WiGig will ease Wi-Fi congestion
Everyone knows that the number of devices that are connected to the Internet grows exponentially. According to Data Alliance, the average number of Wi-Fi connected devices per individual is about 1.7 in the US. This means that you may find up to seven Internet-ready devices in the average American home. But it also means that most Wi-Fi channels are quite crowded. Fortunately, a new solution that will fix this problem is on the way.
Named WiGig – not the most suggestive name, if you ask me – the new technology, which has been recently announced by the Wi-Fi Alliance, fixes the problems by using a much higher signal frequency – 60 GHz.
WiGig isn’t a new technology, but it only had a handful of supporters until recently. Still, it has gotten more and more fans as the old 2.5 GHz and 5 GHz bands got more and more crowded. Fortunately, WiGig has another ace up its sleeves: it also makes 8 Gbps transfer speeds possible, at least in theory.
The main problems are backwards compatibility and market adoption speed. And while I’m confident that manufacturers will do their best to ensure 100% compatibility with the older Wi-Fi standards, quick market adoption is way beyond their control.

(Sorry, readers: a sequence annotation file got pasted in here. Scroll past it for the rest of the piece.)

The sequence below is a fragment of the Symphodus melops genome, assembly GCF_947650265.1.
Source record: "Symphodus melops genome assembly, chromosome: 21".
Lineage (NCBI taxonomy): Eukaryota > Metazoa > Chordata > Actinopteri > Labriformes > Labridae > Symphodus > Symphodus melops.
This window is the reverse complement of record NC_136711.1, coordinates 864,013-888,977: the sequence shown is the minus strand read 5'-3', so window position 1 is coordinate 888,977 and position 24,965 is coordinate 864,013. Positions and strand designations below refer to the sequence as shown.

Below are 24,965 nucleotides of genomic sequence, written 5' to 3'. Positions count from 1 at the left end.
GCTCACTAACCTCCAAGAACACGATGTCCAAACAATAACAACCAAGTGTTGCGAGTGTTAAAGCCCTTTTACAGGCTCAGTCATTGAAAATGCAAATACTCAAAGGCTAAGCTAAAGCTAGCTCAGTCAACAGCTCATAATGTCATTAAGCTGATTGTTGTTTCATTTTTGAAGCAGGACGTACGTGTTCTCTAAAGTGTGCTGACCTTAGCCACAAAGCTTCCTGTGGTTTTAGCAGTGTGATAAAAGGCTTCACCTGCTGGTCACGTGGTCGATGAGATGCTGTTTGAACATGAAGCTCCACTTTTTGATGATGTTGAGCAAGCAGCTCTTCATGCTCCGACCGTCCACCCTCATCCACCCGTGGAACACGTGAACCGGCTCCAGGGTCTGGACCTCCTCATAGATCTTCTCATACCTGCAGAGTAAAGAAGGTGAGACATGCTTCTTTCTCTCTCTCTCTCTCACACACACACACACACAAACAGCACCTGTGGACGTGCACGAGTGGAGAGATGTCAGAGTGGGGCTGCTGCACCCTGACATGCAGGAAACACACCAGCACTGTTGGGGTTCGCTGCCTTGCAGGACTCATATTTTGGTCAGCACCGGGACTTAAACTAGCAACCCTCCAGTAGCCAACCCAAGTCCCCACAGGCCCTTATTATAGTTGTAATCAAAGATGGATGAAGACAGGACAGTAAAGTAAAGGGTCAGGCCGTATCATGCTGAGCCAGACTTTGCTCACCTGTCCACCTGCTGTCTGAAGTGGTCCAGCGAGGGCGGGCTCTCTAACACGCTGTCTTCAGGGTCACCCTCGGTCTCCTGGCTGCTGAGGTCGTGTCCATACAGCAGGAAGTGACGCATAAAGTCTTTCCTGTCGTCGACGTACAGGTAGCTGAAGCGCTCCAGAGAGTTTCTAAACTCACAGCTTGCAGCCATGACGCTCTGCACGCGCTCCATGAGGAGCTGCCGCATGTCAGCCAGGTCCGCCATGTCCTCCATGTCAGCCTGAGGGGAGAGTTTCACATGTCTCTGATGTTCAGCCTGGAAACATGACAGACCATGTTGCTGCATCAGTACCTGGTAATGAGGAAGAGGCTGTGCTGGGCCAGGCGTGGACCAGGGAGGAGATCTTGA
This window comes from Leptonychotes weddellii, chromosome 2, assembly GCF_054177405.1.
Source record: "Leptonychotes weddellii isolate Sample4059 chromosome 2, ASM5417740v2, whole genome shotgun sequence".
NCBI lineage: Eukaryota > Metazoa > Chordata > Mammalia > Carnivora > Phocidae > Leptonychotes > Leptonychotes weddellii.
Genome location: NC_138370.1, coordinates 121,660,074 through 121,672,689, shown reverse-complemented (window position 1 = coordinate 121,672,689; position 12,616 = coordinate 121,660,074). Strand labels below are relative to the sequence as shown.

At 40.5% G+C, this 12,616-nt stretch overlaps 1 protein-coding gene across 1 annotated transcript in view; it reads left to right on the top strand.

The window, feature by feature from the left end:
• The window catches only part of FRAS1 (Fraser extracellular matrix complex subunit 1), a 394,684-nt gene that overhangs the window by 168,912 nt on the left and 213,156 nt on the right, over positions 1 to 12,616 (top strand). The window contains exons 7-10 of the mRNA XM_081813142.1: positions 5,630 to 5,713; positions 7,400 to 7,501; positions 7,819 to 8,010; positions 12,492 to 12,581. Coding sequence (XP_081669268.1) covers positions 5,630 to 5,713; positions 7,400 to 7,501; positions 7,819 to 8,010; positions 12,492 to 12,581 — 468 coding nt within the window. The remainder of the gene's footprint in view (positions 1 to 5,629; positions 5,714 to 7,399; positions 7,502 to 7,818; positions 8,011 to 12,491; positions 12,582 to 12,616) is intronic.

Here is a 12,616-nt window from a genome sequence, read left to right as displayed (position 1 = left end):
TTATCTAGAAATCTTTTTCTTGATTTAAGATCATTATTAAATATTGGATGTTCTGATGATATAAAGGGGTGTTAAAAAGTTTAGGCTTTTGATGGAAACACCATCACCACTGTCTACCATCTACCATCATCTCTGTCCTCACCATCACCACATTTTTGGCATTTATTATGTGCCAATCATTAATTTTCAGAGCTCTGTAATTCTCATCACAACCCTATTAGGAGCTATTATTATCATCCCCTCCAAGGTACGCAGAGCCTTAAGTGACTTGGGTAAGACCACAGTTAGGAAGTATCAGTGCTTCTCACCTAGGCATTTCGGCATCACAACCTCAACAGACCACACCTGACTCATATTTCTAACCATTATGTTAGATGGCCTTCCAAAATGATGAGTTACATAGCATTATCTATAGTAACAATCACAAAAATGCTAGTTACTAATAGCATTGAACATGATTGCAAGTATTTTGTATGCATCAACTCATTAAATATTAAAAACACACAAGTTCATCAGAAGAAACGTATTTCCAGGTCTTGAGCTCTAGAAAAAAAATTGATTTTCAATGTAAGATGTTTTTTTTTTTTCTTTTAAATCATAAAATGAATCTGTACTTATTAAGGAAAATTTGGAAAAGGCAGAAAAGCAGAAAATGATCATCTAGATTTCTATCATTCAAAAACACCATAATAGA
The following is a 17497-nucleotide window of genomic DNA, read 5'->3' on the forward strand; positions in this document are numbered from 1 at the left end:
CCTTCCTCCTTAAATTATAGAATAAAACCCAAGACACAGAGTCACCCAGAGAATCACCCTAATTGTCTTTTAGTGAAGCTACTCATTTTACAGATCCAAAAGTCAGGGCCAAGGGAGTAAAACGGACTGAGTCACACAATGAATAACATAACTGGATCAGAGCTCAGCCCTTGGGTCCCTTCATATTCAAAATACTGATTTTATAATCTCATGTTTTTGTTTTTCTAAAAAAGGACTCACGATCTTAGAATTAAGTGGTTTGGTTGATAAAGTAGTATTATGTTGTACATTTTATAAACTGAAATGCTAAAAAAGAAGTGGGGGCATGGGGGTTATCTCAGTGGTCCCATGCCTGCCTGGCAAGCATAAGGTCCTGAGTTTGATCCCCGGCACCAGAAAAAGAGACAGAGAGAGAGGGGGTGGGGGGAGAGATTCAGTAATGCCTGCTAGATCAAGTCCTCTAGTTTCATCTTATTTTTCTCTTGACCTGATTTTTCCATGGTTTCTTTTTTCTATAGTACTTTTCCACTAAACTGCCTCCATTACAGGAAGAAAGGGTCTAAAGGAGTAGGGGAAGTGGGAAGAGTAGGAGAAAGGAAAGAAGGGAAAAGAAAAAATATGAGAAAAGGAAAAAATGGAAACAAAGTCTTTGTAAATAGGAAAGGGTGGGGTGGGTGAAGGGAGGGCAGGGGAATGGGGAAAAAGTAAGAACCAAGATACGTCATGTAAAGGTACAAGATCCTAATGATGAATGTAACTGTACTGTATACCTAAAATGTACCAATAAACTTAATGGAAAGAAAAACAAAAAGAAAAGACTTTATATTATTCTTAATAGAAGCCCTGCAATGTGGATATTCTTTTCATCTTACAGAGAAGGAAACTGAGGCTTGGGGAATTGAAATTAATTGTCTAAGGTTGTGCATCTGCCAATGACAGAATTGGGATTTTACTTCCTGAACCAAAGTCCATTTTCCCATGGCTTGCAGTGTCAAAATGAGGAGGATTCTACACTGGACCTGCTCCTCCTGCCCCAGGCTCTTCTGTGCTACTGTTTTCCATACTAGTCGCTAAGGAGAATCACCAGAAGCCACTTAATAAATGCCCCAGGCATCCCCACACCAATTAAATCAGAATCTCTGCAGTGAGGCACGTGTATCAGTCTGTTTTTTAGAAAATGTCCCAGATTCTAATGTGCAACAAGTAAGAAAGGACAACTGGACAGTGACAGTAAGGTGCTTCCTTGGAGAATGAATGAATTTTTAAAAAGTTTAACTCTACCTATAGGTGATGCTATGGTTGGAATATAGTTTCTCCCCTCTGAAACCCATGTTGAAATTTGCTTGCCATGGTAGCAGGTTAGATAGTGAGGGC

The Wi-Fi alliance expects this new technology to take off at the beginning of 2017. And with Intel and Qualcomm behind it, chances are that it will actually happen.
Kazakhstan Railways to provides Internet access
Kazakhstan Railways has recently launched a Wi-Fi pilot program. InfiNet Wireless has provided the needed equipment, completing the first step in a complex project that aims to connect all the trains in Kazakhstan to a single network.
Initial trials had trains traveling with speeds of up to 145 mph. Under these circumstances, Wi-Fi speeds reached up to 80 MB per second, and the data transfer speed remained constant both in large outdoor areas and in tunnels.
The project makes use of small wireless devices which are installed on the outside of the train. They also double as video surveillance devices, being connected to a centralized monitoring center.
The Idjwi Congolese island gets Wi-Fi access
A Congolese king has recently approved the construction of a Wi-Fi network on a remote island – the second largest inland island in Africa – for the future benefit of the estimated 200,000 people living there.
It is true that only a few islanders have access to computers now, but things are surely going to change for the better in the near future. Still, the Wi-Fi signal has already been put to good use: Bugarula, the biggest village on the island, sports nine devices that are already connected to the Internet.
Also, an Internet connected display has been installed in the local market, providing whether forecasts, news and messages of public interest for everyone.
Fjord, the company that has provided the needed technology, has initially tested the project in Scotland, because the terrain, wind and rain are similar with the ones on the Congolese island.